U.S. cable and fiber Internet providers generally deliver the download speeds they advertise, though not consistently, while DSL connections increasingly fail to meet promised speeds, the Federal Communications Commission said on Wednesday.
The agency has been testing download and upload speeds of top Internet service providers (ISPs) yearly since 2011, but this year for the first time also assessed how likely consumers were to get speeds as advertised.
The report found Cablevision and Verizon Fiber to be two providers to deliver faster-than-promised download speeds to 80 percent of consumers 80 percent of the time, with Comcast and Frontier Fiber delivering just short of promised speeds. (Disclosure: Comcast is the owner of NBCUniversal, the parent company of CNBC and CNBC.com.)
Windstream, Verizon DSL and Frontier DSL delivered download speeds less than 60 percent of what they promised to 80 percent of consumers 80 percent of the time. AT&T and Cox performed at about 80 percent speed consistency.
The results of cable and fiber ISPs improved on average from 2013, when the FCC found they largely delivered on the promised speeds, with Quest/CenturyLink showing a 16 percent improvement.
DSL connectivity has begun lagging behind, with Verizon DSL showing the only result that was worse than last year.
FCC senior officials said they could not determine whether that was because DSL was lagging in capacity or investments in upgrades or because DSL providers overpromised.
The FCC planned to write to the CEOs of laggard companies, demanding explanations and improvements, FCC officials said, though they did not name specific companies.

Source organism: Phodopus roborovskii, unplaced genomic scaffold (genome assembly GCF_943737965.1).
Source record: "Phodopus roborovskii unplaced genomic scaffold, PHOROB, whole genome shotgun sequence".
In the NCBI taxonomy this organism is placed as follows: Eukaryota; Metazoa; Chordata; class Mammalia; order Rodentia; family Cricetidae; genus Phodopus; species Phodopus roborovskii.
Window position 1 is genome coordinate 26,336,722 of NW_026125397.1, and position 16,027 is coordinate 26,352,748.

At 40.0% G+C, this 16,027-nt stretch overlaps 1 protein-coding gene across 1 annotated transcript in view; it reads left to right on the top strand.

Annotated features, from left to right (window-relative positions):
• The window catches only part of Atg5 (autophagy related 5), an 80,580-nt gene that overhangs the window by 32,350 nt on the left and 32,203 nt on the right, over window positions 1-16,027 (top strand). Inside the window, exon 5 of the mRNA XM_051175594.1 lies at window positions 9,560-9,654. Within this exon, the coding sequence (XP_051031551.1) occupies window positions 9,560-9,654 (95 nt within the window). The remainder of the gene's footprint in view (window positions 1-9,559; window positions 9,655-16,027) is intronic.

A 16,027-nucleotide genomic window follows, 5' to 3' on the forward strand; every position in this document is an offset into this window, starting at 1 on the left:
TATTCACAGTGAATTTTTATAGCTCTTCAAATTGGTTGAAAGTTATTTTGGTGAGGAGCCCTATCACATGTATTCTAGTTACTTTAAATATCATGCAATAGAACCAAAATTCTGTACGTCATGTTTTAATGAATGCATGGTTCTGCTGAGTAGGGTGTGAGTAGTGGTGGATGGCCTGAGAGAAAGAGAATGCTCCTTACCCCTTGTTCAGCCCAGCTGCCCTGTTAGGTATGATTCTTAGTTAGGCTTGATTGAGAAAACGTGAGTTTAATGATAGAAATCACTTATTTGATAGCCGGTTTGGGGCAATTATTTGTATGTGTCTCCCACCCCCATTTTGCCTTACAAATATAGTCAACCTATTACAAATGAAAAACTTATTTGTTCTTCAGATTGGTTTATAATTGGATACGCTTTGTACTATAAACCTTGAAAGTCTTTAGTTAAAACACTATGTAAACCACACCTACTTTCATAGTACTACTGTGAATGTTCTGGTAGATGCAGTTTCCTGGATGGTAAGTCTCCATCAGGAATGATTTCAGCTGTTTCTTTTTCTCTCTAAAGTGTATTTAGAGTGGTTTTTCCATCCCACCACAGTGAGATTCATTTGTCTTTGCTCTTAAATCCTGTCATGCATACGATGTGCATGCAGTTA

Broadly, nearly all Verizon Fiber, Cablevision and ViaSat/Exede customers received faster-than-advertised speeds, while Comcast, Frontier Fiber, Time Warner Cable and Cox delivered more than 90 percent of the speed to almost all their customers.
Conducting the speed tests, the FCC also discovered serious web traffic congestion at certain points where networks interconnect. The agency is working on tools to measure and analyze how such congestion may affect consumers but planned to make the raw data public on Wednesday, FCC officials said.
Consumers have complained to the FCC about slower download speeds with popular video streaming by Netflix.
The FCC last week said it will review closely held agreements between Netflix, Comcast, Verizon and other content and Internet companies to see whether they play a role. Netflix and ISPs have accused each other of causing a slowdown in Internet speeds by the way they route traffic.
The regulators are also collecting comments until Sept. 10 on new proposed rules that would regulate how ISPs manage the traffic crossing their networks, though the FCC has in the past only regulated "net neutrality" on the part of the network that goes from the Internet service providers to the consumer, and has not delved into what happens before that.